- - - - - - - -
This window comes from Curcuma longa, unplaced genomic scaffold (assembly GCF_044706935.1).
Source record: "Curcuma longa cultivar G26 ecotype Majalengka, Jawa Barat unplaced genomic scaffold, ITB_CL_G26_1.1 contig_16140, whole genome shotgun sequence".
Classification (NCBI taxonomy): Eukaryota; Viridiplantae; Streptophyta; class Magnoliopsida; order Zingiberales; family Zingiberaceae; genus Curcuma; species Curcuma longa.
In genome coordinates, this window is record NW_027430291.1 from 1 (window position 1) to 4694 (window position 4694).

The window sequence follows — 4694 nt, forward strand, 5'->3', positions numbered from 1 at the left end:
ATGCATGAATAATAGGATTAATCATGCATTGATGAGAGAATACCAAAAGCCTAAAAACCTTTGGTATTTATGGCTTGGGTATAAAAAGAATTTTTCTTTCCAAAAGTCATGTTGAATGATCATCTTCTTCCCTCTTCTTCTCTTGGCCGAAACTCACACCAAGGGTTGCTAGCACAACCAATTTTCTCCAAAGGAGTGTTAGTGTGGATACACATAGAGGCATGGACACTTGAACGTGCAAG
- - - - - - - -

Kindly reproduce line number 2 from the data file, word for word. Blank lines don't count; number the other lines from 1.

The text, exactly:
Source record: "Curcuma longa cultivar G26 ecotype Majalengka, Jawa Barat unplaced genomic scaffold, ITB_CL_G26_1.1 contig_16140, whole genome shotgun sequence".